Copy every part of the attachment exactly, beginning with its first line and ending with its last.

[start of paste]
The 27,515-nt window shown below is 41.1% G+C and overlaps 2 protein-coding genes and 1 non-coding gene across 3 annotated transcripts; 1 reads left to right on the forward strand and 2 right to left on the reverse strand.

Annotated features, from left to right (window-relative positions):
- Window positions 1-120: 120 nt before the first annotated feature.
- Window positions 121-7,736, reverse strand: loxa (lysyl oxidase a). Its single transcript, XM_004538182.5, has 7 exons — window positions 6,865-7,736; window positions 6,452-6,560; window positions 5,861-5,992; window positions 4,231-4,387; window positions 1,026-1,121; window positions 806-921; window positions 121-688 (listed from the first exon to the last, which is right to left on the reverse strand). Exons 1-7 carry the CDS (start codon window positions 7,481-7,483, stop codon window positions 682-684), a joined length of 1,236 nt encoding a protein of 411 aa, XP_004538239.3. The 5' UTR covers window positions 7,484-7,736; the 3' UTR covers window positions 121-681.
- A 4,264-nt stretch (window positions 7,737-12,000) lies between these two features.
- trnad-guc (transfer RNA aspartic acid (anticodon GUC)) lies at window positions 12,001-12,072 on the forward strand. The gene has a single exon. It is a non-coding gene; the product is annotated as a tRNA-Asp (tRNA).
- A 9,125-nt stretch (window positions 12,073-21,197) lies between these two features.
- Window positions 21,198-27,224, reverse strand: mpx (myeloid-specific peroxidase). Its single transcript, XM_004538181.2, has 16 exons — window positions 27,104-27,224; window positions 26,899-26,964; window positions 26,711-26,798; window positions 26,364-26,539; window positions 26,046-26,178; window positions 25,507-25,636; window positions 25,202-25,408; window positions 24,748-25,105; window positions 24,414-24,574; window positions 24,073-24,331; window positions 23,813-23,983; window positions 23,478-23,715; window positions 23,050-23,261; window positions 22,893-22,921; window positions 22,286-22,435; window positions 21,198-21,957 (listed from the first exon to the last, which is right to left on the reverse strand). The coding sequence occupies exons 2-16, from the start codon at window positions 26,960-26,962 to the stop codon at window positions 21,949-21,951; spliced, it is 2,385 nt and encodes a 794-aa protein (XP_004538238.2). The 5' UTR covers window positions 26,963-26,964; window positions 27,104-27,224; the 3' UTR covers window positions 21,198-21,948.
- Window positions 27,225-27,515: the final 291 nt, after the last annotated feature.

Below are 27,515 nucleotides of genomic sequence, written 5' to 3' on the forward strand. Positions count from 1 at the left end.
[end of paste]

The 27,515-nt window shown below is 41.1% G+C and overlaps 2 protein-coding genes and 1 non-coding gene across 3 annotated transcripts; 1 reads left to right on the forward strand and 2 right to left on the reverse strand.

Annotated features, from left to right (window-relative positions):
- Window positions 1-120: 120 nt before the first annotated feature.
- Window positions 121-7,736, reverse strand: loxa (lysyl oxidase a). Its single transcript, XM_004538182.5, has 7 exons — window positions 6,865-7,736; window positions 6,452-6,560; window positions 5,861-5,992; window positions 4,231-4,387; window positions 1,026-1,121; window positions 806-921; window positions 121-688 (listed from the first exon to the last, which is right to left on the reverse strand). Exons 1-7 carry the CDS (start codon window positions 7,481-7,483, stop codon window positions 682-684), a joined length of 1,236 nt encoding a protein of 411 aa, XP_004538239.3. The 5' UTR covers window positions 7,484-7,736; the 3' UTR covers window positions 121-681.
- A 4,264-nt stretch (window positions 7,737-12,000) lies between these two features.
- trnad-guc (transfer RNA aspartic acid (anticodon GUC)) lies at window positions 12,001-12,072 on the forward strand. The gene has a single exon. It is a non-coding gene; the product is annotated as a tRNA-Asp (tRNA).
- A 9,125-nt stretch (window positions 12,073-21,197) lies between these two features.
- Window positions 21,198-27,224, reverse strand: mpx (myeloid-specific peroxidase). Its single transcript, XM_004538181.2, has 16 exons — window positions 27,104-27,224; window positions 26,899-26,964; window positions 26,711-26,798; window positions 26,364-26,539; window positions 26,046-26,178; window positions 25,507-25,636; window positions 25,202-25,408; window positions 24,748-25,105; window positions 24,414-24,574; window positions 24,073-24,331; window positions 23,813-23,983; window positions 23,478-23,715; window positions 23,050-23,261; window positions 22,893-22,921; window positions 22,286-22,435; window positions 21,198-21,957 (listed from the first exon to the last, which is right to left on the reverse strand). The coding sequence occupies exons 2-16, from the start codon at window positions 26,960-26,962 to the stop codon at window positions 21,949-21,951; spliced, it is 2,385 nt and encodes a 794-aa protein (XP_004538238.2). The 5' UTR covers window positions 26,963-26,964; window positions 27,104-27,224; the 3' UTR covers window positions 21,198-21,948.
- Window positions 27,225-27,515: the final 291 nt, after the last annotated feature.

Below are 27,515 nucleotides of genomic sequence, written 5' to 3' on the forward strand. Positions count from 1 at the left end.